Things are looking up Spitfire-wise in Australia. In addition to the two airworthy aircraft now owned by the RAAF but operated by the Temora Aviation Museum (see https://www.airforce.gov.au/news-and-events/news/air-force-and-temora-alliance-historic-military-aircraft), the former Lone Star Flight Museum’s Spitfire XVIe TE392 is now again airworthy in Australian skies. Fighter Pilot Adventure Flights, an Archerfield, Queensland-based flight experience company is offering flights in their P-51D ‘Flying Undertaker’ (amongst other options) alongside TE392. TE 392 was built at the Castle Bromwich Vickers Supermarine plant in 1945 as a LF Mk.XVIe bubble canopy low back aircraft and delivered to the RAF in 1945. In 1992, it was acquired by Mike Araldi of Jet Cap Aviation Corp and converted to a high-back configuration. Both TE392 and the P-51D are seen in the attached photos refuelling at Kingaroy Airport recently, taken by one of the members of my local gliding club there, Neil Dunn.
Still in work are Mk IX MH603 (registered VH-IXF) and LF Mk.IXb MH415, which was used in the Battle of Britain movie and subsequently used as payment to Connie Edwards for his work in the movie. MH415 has completed ground runs and taxi trials and is ready for flight. It was sent to the UK earlier this year for the airshow season but COVID-19 has put a stop to its displays there. By the time you read this, perhaps some of you will have seen it in the air.
Great news is F Mk.Vc (Trop) BS164, RAAF serial A58-63 is also making good progress to flight. This aircraft is that flown by Squadron Leader E. M. Gibbs, the Commanding Officer of No. 54 (Spitfire) Squadron RAF in which he scored five and a half Japanese aircraft shot down. It is the most significant Spitfire currently in Australia and will be great to see flying in a few years’ time. Fortunately, the Pays intend to keep this aircraft in their collection, so we have a good chance of seeing at least five Spitfires in the air together. The Pays are also working on another F Mk.Vc (Trop) MA353, RAAF serial A58-232, for Paul Bennett to be completed in its 54SQN scheme, marked as DL-A as well as a rare Seafire XV, SW800. Not significant to Australian operations (the Australian Defence Force never operated Seafires), SW800 is for sale, if you have deep pockets! Personally, I’d love to see it flying here as it’s my favourite of the Griffon-powered Spitfire variants.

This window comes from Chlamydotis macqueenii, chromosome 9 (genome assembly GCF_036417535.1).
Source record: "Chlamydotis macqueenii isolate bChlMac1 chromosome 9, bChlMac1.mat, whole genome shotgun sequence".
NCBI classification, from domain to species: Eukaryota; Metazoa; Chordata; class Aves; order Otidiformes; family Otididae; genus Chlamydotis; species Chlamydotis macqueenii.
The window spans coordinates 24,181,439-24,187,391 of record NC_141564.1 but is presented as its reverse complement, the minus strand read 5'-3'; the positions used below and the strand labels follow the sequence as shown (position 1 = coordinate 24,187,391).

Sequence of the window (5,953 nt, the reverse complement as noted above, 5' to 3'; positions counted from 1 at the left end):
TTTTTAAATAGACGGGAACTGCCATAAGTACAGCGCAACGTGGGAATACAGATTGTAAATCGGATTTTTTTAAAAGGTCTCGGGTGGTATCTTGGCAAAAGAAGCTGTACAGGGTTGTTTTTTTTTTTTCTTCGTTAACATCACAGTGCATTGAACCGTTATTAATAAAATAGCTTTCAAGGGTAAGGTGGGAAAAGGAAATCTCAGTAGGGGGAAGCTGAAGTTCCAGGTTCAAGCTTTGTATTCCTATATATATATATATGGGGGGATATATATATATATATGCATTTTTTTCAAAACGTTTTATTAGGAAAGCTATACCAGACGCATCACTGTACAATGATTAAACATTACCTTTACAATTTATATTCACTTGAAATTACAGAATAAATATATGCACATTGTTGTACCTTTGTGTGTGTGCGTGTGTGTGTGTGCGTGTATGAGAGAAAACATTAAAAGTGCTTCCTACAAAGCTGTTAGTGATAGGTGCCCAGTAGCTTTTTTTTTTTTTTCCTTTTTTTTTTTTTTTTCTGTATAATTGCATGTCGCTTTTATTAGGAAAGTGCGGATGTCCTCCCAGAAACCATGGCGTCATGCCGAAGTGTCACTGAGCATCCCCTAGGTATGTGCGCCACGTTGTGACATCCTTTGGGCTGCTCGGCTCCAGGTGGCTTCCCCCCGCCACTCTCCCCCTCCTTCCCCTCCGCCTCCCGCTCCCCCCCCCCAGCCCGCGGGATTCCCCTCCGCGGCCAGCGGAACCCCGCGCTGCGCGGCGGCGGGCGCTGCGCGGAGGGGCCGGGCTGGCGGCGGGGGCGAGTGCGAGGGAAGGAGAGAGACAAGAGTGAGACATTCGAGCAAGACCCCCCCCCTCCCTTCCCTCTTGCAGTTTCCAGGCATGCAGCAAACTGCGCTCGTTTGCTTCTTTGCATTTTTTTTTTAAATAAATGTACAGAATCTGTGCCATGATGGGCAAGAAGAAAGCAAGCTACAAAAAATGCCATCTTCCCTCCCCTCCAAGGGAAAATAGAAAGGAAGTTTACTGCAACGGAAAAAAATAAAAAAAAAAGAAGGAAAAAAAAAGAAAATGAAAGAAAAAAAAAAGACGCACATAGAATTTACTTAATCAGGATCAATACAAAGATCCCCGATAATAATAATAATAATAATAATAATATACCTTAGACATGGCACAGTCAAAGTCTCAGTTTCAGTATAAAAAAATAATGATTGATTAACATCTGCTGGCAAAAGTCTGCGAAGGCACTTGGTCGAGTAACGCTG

Sadly, the only airworthy Hurricane in Australia, Canadian-built Mk XII Serial No 5481, VH-JFW, is being advertised for sale. Having seen this and Spitfire Mk.VIII A58-758 flying together recently at the RAAF Edinburgh Air Show, I do hope it will stay in Australian hands.
As always, I’m keen to hear from other Australian members of the Society. So far, only Peter Waterhouse has contacted me – come on you Aussies; there must be more of you! You can email me at email@example.com or ring or SMS me on 0408 219 268.
All the best,
The Spitfire Society